Thematic Divisions in Book 4
1. Lanfranc2. Gregory VII3. William the Conqueror4. William Rufus5. Henry I6. Stephen and Henry II7. Frederick Barbarossa8. Thomas Becket9. Becket's letters10. Becket's martyrdom and miracles11. Events of 1172-7812. Waldensians13. Other incidents of Henry II's reign14. First year of Richard I's reign15. Strife at Canterbury16. Richard I and Third Crusade17. William Longchamp18. King John19. Henry III's early reign20. Innocent III and mendicant orders21. Papal oppression of the English Church22. Albigensian Crusade23. Hubert de Burgh24. Gregory IX25. Schism between Greek and Latin Church26. Papal exactions from England27. Louis IX on Crusade28. Frederick II29. Opponents of Papacy30. Robert Grosseteste31. Aphorisms of Robert Grosseteste32. Persecution of Jews33. Papal oppression and Alexander IV34. Conflicts in universities and mendicant orders35. Henry III and the barons36. Battle of Lewes37. Battle of Evesham38. End of baronial war39. Ecclesiastical matters and Edward prince of Wales goes on crusade40. Foreign events in Henry III's reign41. First seven years of Edward I's reign42. War with Scotland43. Philip IV and Boniface VIII44. Events of 1305-745. Cassiodorous's letter46. Pierre de Cugniere47. Death of Edward I48. Piers Gaveston49. The Despensers and the death of Edward II50. John XXIII and Clement VI51. Rebellion in Bury St. Edmunds52. Edward III and Scotland53. Edward III and Philip VI54. Edward III and Archbishop Stratford55. Events of 1341-556. Outbreak of the Hundred Years War57. English ecclesiastical affairs 1330-6458. Anti-papal writers59. Quarrel among mendicants and universities60. Table of the Archbishops of Canterbury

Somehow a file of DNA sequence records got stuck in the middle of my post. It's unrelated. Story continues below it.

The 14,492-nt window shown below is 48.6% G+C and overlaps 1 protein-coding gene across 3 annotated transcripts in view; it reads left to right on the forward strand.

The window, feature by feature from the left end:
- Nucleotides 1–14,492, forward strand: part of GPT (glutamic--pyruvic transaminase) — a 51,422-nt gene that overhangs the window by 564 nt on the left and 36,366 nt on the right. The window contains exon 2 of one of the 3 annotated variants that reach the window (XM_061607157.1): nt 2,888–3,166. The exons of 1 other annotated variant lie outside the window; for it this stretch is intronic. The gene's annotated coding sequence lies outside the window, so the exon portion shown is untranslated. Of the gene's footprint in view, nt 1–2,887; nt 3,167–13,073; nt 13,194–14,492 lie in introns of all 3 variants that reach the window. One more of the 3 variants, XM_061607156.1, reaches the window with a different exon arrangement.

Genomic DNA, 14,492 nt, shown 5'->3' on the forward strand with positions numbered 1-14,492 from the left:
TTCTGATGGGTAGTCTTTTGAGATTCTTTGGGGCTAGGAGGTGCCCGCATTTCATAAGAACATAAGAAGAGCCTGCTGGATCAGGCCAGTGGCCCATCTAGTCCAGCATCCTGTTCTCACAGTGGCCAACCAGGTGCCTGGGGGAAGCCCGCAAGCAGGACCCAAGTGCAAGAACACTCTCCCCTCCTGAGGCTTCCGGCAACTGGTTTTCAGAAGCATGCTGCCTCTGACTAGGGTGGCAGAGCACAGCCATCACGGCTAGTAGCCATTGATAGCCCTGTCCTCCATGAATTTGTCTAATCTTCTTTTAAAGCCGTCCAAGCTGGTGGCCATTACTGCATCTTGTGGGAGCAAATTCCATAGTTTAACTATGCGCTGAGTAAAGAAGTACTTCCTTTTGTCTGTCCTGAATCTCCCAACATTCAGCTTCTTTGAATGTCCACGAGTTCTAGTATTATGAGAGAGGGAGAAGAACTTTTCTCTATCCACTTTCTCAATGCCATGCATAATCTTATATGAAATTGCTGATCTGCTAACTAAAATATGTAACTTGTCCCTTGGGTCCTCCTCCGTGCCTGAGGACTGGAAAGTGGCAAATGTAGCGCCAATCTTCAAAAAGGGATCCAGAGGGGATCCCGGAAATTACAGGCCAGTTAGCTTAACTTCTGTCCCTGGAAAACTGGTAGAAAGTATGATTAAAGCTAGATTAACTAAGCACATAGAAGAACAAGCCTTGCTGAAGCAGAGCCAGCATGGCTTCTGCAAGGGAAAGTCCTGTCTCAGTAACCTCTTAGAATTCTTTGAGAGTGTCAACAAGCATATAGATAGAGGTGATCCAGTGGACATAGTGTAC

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415 [391]

K. Edward. 3. Joan de Poliaco. Writers against the P. Rochtaylada with an other Frier martyrs.

De Papa Taceo, cuius protectio talem,

Conduxit, cuius tu vilipendis opem.

Totius Ecclesiæ fuerit quam nuncius iste,

Pertulit abstracto gramine damna viæ. &c.

And thus they aggerating and exaggerating the fault to the vttermost, flye vpon the poore asse & deuour him. By the which Apologie, the tyrannicall and fraudulent practises of these spirituall Romanistes are liuely described.